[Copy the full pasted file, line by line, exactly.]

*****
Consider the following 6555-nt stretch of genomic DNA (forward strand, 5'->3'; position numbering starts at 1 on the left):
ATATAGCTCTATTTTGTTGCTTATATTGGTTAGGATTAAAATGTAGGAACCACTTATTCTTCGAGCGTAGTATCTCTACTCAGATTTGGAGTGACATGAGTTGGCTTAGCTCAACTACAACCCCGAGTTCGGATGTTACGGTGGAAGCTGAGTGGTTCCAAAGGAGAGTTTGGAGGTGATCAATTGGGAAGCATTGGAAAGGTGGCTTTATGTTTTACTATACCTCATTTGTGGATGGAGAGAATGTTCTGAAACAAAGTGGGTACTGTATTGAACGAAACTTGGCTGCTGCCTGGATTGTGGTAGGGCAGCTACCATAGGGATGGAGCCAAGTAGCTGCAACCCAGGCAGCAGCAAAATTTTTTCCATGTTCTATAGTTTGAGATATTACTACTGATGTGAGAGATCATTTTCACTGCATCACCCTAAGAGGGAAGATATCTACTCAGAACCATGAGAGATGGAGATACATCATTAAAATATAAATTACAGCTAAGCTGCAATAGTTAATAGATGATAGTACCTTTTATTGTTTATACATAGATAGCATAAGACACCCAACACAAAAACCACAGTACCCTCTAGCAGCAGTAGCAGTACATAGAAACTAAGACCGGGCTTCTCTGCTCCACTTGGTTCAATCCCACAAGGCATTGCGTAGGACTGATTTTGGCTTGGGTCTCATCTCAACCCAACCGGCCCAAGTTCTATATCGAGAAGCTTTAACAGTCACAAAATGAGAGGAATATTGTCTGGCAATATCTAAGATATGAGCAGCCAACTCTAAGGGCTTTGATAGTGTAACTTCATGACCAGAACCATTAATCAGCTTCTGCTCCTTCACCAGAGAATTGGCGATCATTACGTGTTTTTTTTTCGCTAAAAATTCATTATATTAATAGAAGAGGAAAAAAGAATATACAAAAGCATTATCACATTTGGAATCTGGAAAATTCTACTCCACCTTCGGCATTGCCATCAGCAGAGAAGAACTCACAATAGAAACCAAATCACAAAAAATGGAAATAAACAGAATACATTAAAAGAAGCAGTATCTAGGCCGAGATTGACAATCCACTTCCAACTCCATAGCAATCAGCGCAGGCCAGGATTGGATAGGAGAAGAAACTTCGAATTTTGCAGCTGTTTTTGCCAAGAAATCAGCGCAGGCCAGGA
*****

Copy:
Consider the following 6555-nt stretch of genomic DNA (forward strand, 5'->3'; position numbering starts at 1 on the left):
ATATAGCTCTATTTTGTTGCTTATATTGGTTAGGATTAAAATGTAGGAACCACTTATTCTTCGAGCGTAGTATCTCTACTCAGATTTGGAGTGACATGAGTTGGCTTAGCTCAACTACAACCCCGAGTTCGGATGTTACGGTGGAAGCTGAGTGGTTCCAAAGGAGAGTTTGGAGGTGATCAATTGGGAAGCATTGGAAAGGTGGCTTTATGTTTTACTATACCTCATTTGTGGATGGAGAGAATGTTCTGAAACAAAGTGGGTACTGTATTGAACGAAACTTGGCTGCTGCCTGGATTGTGGTAGGGCAGCTACCATAGGGATGGAGCCAAGTAGCTGCAACCCAGGCAGCAGCAAAATTTTTTCCATGTTCTATAGTTTGAGATATTACTACTGATGTGAGAGATCATTTTCACTGCATCACCCTAAGAGGGAAGATATCTACTCAGAACCATGAGAGATGGAGATACATCATTAAAATATAAATTACAGCTAAGCTGCAATAGTTAATAGATGATAGTACCTTTTATTGTTTATACATAGATAGCATAAGACACCCAACACAAAAACCACAGTACCCTCTAGCAGCAGTAGCAGTACATAGAAACTAAGACCGGGCTTCTCTGCTCCACTTGGTTCAATCCCACAAGGCATTGCGTAGGACTGATTTTGGCTTGGGTCTCATCTCAACCCAACCGGCCCAAGTTCTATATCGAGAAGCTTTAACAGTCACAAAATGAGAGGAATATTGTCTGGCAATATCTAAGATATGAGCAGCCAACTCTAAGGGCTTTGATAGTGTAACTTCATGACCAGAACCATTAATCAGCTTCTGCTCCTTCACCAGAGAATTGGCGATCATTACGTGTTTTTTTTTCGCTAAAAATTCATTATATTAATAGAAGAGGAAAAAAGAATATACAAAAGCATTATCACATTTGGAATCTGGAAAATTCTACTCCACCTTCGGCATTGCCATCAGCAGAGAAGAACTCACAATAGAAACCAAATCACAAAAAATGGAAATAAACAGAATACATTAAAAGAAGCAGTATCTAGGCCGAGATTGACAATCCACTTCCAACTCCATAGCAATCAGCGCAGGCCAGGATTGGATAGGAGAAGAAACTTCGAATTTTGCAGCTGTTTTTGCCAAGAAATCAGCGCAGGCCAGGA